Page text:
Source: Sherman Publications

Frack opponents speak out

by Mary Keck

June 13, 2012

Tim Heming of Clarkston gathered over 300 signatures to ban horizontal hydraulic fracturing (fracking) in Michigan.

“The prime reason I’m concerned about this is my three grandchildren. I don’t want to leave them something they have to clean up,” said Heming, who has been learning about oil and gas drilling while studying sustainable architecture at Oakland Community College.

The signatures are on a petition to amend the Michigan Constitution to ban fracking statewide.

The township also shouldn’t be able to “legislate laws into action that dictate how my water will be handled by a corporation or a company,” said Heming, who joined the Ban Michigan Fracking movement.

The Independence Township Board heard from two county residents on the subject of oil and gas exploration, June 5.

Joe Curry of Holly, director of the Michigan Groundwater Association and a member of the Water Systems Council, said Michigan’s water systems are interconnected.

“A person in this state is never more than six miles from a natural water source or more than 85 miles from a great lake shoreline," Curry said. "Our underground aquifers, surface waters, and Great Lakes are connected.”

Fracking causes water contamination and air quality problems, he said.

Steve McPherson, a water well driller from White Lake Township, urged the board “to err on the side of caution when it concerns our air, surface, and groundwater.”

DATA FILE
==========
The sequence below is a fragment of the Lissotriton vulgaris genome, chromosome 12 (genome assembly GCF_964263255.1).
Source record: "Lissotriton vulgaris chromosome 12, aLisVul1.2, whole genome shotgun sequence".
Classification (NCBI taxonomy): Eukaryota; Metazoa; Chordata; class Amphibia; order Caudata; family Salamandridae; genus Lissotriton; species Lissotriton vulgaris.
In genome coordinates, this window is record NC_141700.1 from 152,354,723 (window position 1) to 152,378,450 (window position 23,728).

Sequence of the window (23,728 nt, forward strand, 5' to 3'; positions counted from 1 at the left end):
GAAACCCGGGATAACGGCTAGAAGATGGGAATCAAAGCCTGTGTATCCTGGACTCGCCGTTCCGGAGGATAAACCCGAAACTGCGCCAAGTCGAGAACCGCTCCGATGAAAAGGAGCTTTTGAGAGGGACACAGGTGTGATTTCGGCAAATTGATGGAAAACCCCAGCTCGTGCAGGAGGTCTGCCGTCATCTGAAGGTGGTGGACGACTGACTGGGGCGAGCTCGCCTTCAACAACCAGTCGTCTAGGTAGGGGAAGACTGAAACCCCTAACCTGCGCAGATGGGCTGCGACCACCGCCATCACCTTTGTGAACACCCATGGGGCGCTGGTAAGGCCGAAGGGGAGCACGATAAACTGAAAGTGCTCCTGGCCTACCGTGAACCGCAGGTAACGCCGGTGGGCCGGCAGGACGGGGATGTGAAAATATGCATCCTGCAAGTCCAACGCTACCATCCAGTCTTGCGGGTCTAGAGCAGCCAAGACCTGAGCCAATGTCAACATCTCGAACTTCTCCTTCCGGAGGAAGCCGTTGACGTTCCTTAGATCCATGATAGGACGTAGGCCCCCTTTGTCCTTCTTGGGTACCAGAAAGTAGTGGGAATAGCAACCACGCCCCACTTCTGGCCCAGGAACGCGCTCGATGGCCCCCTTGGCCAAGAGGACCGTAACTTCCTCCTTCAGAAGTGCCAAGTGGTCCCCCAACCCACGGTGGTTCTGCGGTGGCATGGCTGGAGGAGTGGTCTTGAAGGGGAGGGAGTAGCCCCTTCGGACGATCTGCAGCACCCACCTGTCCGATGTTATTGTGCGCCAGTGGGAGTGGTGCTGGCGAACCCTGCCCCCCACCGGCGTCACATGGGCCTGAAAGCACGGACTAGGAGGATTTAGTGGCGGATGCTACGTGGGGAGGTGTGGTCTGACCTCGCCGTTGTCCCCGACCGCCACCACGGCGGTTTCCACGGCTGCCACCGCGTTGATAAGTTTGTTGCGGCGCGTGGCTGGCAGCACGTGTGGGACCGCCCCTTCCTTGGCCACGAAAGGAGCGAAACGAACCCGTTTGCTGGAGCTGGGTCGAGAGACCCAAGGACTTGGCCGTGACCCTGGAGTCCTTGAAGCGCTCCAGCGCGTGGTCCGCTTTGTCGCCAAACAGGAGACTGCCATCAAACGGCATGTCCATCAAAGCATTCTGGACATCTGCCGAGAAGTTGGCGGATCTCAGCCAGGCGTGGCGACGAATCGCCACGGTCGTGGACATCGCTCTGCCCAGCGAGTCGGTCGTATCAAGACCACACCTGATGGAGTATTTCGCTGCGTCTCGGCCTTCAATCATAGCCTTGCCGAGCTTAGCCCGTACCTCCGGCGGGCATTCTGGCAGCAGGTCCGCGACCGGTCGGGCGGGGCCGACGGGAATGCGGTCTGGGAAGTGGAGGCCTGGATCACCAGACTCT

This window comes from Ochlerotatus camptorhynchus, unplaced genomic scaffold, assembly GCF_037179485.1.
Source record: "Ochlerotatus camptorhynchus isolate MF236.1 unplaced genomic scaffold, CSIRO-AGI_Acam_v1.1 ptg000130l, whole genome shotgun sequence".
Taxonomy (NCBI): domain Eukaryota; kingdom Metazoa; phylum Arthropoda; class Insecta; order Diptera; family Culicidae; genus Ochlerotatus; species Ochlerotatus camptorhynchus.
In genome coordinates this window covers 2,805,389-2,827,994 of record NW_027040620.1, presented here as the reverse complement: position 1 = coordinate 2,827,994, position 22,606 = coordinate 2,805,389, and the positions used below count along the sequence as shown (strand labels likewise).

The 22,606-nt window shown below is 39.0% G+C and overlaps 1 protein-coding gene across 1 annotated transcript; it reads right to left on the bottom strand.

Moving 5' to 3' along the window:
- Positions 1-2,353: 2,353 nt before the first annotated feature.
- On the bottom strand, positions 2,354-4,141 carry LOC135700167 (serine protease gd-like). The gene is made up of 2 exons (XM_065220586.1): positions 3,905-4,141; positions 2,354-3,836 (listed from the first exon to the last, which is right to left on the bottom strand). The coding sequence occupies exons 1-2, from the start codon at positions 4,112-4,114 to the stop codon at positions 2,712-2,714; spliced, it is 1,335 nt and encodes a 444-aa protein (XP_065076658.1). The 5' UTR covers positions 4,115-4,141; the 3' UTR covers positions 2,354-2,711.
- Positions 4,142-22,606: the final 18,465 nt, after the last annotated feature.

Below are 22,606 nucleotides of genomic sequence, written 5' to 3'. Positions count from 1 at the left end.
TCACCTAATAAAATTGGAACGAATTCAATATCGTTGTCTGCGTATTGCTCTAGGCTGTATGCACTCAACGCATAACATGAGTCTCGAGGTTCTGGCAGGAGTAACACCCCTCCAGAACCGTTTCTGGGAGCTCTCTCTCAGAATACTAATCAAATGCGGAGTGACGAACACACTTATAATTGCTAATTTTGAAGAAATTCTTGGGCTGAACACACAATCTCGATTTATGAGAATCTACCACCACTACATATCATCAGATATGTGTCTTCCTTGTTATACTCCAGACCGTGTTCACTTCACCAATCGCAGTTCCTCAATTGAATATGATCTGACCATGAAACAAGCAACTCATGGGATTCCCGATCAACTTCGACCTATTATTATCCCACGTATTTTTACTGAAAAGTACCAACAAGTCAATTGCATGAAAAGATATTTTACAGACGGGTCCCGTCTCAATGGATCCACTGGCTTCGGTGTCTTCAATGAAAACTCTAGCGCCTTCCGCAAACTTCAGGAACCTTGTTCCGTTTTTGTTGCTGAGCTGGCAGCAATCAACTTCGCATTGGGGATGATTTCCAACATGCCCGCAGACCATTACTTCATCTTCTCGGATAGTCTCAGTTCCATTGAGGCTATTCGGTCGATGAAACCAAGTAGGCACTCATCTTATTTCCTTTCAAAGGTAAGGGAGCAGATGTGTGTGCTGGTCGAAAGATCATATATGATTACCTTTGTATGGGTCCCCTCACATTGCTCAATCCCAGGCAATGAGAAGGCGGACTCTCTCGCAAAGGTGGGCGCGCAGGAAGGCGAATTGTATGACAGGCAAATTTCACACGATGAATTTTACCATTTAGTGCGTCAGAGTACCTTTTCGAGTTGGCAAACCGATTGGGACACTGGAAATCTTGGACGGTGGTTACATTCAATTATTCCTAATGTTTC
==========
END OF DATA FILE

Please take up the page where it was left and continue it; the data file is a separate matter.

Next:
“What we have here is a perfect storm of corporate front men selling small town politicians and uninformed individual landowners on a short sighted goal of extracting natural resources in a depressed economy,” McPherson said.

In an auction in early May, Jordan Development oil and gas company from Traverse City purchased $600,000 worth of mineral lease rights in Michigan.

Eleven of the mineral parcels are located in Independence Township, and some of those minerals are beneath Bay Court Park.

Chris Bickley, Jordan Development representative, insisted the company doesn’t intend to use the controversial technique of hydraulic fracturing when he talked with the township board on May 15.

The company has 300 fracking wells, mostly in northern Michigan.

Horizontal “fracking” is a process of mineral extraction that pumps millions of gallons of water and chemicals into the earth’s surface to fracture shale beds and release the natural gas trapped within.

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